By Gary Adamson - Strata Management Services - NSW
Many strata title lot owners are under the impression that the only way to resolve a strata dispute is pursuant to the provisions of the Strata Schemes Management Act 1996 (NSW).
This misconception was recently tested in the NSW Supreme Court in the matter of Cuzeno Pty Ltd v The Owners - Strata Plan No. 65870  NSWSC 1385. In that case, Justice Darke made an order granting a lot owner an easement over an area of the common property to enable the owner to install a grease trap for the operation of a café, without having first obtained consent from the Owners Corporation (by virtue of a special resolution and relevant by-law).
The Owners’ Corporation was ordered by the Court to register an easement in favour of Cuzeno Pty Ltd. The Court also made an order for compensation in the amount of $8,400 payable to the Owners’ Corporation, as well as an order for costs such that the lot owner was liable to pay all costs in the matter.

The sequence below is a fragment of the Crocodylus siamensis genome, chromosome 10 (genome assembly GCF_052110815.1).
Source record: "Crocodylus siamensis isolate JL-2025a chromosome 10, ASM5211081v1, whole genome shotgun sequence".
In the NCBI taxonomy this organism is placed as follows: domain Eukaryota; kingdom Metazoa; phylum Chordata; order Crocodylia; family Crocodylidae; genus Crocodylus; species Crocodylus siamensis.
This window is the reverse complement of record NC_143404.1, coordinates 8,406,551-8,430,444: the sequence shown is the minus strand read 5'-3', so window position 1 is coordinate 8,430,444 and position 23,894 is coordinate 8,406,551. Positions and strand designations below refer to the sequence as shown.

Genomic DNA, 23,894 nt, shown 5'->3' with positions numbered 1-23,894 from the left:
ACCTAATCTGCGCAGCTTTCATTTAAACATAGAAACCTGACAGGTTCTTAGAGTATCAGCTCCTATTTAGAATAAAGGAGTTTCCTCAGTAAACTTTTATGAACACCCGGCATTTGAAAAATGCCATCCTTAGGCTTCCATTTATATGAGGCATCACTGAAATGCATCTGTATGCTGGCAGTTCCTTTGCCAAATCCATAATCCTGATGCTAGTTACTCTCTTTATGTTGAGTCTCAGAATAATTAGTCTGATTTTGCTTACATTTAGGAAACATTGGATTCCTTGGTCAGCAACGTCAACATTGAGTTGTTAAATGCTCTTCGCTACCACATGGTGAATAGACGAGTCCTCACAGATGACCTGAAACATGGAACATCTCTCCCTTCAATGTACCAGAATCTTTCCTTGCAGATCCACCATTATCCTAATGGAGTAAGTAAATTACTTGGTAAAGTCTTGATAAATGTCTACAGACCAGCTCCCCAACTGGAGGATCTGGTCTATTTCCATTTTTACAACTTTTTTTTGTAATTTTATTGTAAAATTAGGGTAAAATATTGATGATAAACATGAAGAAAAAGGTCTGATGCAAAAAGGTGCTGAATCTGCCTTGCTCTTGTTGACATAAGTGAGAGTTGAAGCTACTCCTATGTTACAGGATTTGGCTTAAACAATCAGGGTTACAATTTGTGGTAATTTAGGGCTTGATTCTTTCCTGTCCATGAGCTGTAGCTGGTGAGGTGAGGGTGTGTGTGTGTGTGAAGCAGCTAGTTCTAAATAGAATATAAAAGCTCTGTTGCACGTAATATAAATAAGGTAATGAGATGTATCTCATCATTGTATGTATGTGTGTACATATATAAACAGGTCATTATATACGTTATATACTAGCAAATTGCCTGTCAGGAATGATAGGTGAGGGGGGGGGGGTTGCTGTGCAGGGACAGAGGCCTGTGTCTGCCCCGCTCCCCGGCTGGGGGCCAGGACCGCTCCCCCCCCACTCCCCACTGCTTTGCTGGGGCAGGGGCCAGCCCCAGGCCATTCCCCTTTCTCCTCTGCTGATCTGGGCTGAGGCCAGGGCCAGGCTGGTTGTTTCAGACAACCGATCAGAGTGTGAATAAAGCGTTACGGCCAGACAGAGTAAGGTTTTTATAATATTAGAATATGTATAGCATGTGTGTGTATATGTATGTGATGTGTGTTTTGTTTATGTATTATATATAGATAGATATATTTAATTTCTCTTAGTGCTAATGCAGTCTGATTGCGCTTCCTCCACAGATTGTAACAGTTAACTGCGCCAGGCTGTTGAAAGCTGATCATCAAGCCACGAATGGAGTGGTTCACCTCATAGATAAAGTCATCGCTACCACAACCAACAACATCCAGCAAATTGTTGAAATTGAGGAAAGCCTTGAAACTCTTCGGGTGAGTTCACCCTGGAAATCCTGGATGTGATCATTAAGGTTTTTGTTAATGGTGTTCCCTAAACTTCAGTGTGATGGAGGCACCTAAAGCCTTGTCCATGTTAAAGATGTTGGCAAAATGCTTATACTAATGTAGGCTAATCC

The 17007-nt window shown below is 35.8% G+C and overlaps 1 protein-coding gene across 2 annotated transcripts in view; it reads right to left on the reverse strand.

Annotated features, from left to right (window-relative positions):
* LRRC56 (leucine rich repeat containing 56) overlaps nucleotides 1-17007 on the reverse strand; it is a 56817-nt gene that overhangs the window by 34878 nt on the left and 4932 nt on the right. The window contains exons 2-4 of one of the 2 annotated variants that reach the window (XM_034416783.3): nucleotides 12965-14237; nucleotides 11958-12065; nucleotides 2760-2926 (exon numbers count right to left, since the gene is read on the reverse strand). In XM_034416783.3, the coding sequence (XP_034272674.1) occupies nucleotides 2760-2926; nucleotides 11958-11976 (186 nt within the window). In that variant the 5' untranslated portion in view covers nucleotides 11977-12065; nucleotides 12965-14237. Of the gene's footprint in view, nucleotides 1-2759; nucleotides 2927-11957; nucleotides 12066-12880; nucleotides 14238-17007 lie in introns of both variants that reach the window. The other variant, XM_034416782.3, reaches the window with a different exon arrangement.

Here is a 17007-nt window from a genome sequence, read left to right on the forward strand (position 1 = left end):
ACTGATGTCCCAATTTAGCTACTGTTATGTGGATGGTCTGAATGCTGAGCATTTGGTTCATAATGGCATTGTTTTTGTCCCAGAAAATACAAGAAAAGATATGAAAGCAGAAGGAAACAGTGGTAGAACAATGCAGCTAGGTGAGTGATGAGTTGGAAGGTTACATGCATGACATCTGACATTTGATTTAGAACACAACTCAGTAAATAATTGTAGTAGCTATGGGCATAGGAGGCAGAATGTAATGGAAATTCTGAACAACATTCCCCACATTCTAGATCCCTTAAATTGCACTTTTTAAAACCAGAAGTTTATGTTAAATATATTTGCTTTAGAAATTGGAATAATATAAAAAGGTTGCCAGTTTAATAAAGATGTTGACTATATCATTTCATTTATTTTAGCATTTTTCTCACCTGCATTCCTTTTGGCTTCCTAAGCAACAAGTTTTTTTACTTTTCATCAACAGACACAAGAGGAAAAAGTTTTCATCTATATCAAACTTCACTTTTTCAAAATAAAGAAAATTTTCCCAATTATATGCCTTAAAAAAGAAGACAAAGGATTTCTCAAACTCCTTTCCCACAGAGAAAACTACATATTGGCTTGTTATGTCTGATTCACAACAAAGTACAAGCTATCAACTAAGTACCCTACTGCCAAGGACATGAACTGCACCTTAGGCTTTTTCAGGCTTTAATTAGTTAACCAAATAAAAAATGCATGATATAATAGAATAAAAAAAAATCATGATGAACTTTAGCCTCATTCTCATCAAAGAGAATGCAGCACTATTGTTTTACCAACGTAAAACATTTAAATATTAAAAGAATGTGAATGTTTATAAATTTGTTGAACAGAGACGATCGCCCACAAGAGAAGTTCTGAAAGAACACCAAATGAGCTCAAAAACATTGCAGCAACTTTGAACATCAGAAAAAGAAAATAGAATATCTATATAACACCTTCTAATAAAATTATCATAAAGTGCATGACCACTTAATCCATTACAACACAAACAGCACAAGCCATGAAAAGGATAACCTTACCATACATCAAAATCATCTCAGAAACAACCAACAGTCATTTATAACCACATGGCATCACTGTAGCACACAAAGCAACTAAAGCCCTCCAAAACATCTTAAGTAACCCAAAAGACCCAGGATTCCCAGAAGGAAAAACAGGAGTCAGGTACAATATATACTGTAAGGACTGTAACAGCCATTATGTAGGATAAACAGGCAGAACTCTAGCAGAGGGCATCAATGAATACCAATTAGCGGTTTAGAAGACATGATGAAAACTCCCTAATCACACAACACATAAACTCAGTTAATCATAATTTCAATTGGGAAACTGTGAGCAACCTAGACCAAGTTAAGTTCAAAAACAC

The case demonstrates the following:
(a) The granting of a compulsory easement under section 88K of the Conveyancing Act 1919 (NSW) also applies to strata schemes;
(b) Compulsory easements may be granted to a lot owner over common property in circumstances where no other form of authorisation is given for works undertaken by the lot owner on common property; and
(c) A lot owner’s remedies where an Owners’ Corporation refuses to permit works to be undertaken on common property are not limited to the remedies set out in the Act as they may also include compulsory easements.
If you have a questions, call the REINSW Helpline on (02) 9264 2343 (option 4)